The founder of Givers Supportive Foundation, Ambassador Ologbenla Babatunde Smith, has decried the alarming rate at which poverty and diseases were growing in the country, calling on aid agencies and relevant governmental bodies to join forces to tackle the two lingering menaces from further decimating the rank and file of the suffering masses.
Speaking during the presentation of business start-up funds to five widows, the CEO of Givers Supportive Foundation, while stating that from available current statistics, said about 40.1 per cent of the population in Nigeria live in poverty, noting that it becomes imperative for all hands to be on deck for poverty to be alleviated from the society.
While pointing out that since Nigeria attained independence from the colonial masters in 1960, government corruption has plagued Nigeria, Smith noted that, “this corruption is one of the major causes of poverty in Nigeria.
“From statistics at our disposal, about 86.9 million people live in severe poverty, which is about 50% of our overall population.
“While the country is smaller both geographically and in terms of population, it is regrettably and painfully defaulting in its efforts at reducing the spiralling rate of poverty,” said the Givers Supportive Foundation boss.
While listing the effects of poverty in the society, Smith said the failure of the poverty alleviation programmes affect education in Nigeria.
According to him, “poor facilities and lack of resources lead to schools collapsing.
“The failure of poverty alleviation and eradication in our dear nation leads to unemployment. Lack of support, loans and scholarships from the government force it on administrators who are just bureaucrats.”
Smith pointed out that the World Poverty Clock shows that Nigeria has overtaken India as the country with the most people living in extreme poverty.
He said that this should be a source of real concern for all stakeholders to wake up from their sleep and rise up to wage an all-out assault on poverty, sickness and corruption in all facets of the country.
“This is not the time to fold our hands and do nothing. This is a time bomb waiting to explode and if that should happen, we all shall be the casualties. We can’t sit back and pretend that all is well.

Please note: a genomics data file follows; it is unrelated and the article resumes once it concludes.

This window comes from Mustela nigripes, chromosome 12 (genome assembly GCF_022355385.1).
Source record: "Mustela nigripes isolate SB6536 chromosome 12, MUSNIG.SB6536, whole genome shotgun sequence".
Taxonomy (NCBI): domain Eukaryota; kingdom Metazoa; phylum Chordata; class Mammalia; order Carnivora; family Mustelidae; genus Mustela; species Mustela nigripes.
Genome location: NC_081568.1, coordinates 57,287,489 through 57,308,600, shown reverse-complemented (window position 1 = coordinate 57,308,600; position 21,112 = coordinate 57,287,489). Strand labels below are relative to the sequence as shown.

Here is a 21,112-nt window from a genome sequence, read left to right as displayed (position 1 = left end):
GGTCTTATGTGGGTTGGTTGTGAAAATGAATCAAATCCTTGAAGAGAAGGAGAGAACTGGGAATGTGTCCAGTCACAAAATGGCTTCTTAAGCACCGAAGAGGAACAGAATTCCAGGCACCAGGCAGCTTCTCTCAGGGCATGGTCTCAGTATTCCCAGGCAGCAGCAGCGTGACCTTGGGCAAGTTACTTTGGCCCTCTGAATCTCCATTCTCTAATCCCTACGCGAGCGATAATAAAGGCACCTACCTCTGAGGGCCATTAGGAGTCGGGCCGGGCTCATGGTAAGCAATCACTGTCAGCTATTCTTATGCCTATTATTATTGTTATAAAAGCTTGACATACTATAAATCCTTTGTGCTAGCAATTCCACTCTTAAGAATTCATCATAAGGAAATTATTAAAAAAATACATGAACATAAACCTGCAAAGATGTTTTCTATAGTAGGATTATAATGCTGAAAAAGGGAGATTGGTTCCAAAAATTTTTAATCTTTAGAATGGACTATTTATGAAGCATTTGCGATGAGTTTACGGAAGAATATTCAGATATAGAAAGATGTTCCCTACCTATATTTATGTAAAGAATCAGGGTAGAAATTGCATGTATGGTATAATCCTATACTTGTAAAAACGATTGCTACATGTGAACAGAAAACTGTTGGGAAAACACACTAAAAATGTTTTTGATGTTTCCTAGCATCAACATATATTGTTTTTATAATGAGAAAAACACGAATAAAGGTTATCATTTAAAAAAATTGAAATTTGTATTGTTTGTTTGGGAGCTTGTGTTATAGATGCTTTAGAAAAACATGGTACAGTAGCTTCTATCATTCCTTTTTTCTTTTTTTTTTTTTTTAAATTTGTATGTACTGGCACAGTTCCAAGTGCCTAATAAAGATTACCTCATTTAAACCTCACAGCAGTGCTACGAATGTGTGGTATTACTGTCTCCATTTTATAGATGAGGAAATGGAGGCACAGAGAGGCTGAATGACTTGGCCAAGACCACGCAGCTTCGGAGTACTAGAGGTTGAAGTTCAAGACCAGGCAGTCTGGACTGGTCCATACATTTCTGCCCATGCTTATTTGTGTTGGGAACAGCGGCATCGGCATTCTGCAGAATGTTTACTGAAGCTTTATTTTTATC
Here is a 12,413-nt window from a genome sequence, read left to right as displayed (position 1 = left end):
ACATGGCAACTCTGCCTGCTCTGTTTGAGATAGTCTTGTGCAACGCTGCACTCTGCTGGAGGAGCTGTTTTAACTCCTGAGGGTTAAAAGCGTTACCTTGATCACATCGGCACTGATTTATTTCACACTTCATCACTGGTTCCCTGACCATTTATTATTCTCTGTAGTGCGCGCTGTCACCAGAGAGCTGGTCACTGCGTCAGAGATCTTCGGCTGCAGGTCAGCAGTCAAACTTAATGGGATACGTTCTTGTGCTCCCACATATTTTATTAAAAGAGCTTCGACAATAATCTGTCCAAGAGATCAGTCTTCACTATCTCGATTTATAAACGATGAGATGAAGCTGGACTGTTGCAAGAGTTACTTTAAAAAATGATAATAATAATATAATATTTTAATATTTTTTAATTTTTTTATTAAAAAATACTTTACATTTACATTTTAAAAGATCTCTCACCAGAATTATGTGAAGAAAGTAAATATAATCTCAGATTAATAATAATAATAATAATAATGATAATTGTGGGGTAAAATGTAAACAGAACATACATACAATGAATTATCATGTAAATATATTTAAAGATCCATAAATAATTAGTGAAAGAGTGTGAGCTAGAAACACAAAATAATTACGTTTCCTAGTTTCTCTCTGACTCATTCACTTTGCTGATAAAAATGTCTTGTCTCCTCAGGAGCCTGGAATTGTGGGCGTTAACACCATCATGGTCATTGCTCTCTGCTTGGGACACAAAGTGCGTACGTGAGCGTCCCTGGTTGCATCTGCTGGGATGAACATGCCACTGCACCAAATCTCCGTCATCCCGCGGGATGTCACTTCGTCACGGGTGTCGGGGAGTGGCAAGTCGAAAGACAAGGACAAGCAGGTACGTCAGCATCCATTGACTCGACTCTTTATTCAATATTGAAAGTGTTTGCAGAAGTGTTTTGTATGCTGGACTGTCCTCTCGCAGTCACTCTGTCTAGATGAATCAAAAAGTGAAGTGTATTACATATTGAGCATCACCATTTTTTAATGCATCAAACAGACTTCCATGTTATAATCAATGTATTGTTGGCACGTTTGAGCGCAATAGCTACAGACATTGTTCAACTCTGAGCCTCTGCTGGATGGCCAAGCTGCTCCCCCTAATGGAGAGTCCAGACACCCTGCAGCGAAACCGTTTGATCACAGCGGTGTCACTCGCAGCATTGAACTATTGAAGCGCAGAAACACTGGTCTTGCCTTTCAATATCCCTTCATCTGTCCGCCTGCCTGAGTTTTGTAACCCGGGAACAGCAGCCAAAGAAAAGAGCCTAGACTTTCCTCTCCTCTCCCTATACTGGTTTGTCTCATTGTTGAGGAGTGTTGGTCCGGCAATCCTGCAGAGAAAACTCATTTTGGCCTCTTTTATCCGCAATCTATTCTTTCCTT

“All is not well at all. In fact, things are falling apart and it takes concerted and joint efforts for us to fight the scourge that is turning out to be a pandemic but we can stop it from further decimating our society if we heed the clarion call and collaborate now,” he added.
LEADERSHIP reports that Givers Supportive Foundation has continued to provide essential interventions by paying for hospital bills, feeding the poor and empowering the poor masses in various villages, towns and cities in Nigeria.
Giving an insight into how government can achieve its poverty alleviation goals faster, the Foundation founder said: “the government should support more and equip our hospitals. Critical intervention such as collaborating with non-governmental organisations will help reach more people.”
Identifying inter-NGO collaboration as another means to tackle poverty headlong, Smith said, “When we profile each of our interventions on a case-by-case basis by sharing their information on our page, our efforts to alleviate poverty will work.
“A lot of sponsors will also respond to our call for support. Many repost the case on their page. And with this, we give update on how it goes.”
He said that during the COVID-19 lockdown, that a lot of gains were achieved in the fight against poverty and starvation.
“We helped a lot of people during the COVID-19. We shared foodstuffs to over 200 people daily and we have all these well documented on all our media pages, including the Foundation page on Instagram which gets a lot of traction.
“We planned to support the less-privileged and the sick people. We have been able to visit over five states and we are currently going to Lagos this December to do more. We plan to expand the reach of humanitarian interventions to include more people with physical disabilities and sick patients,” Smith added.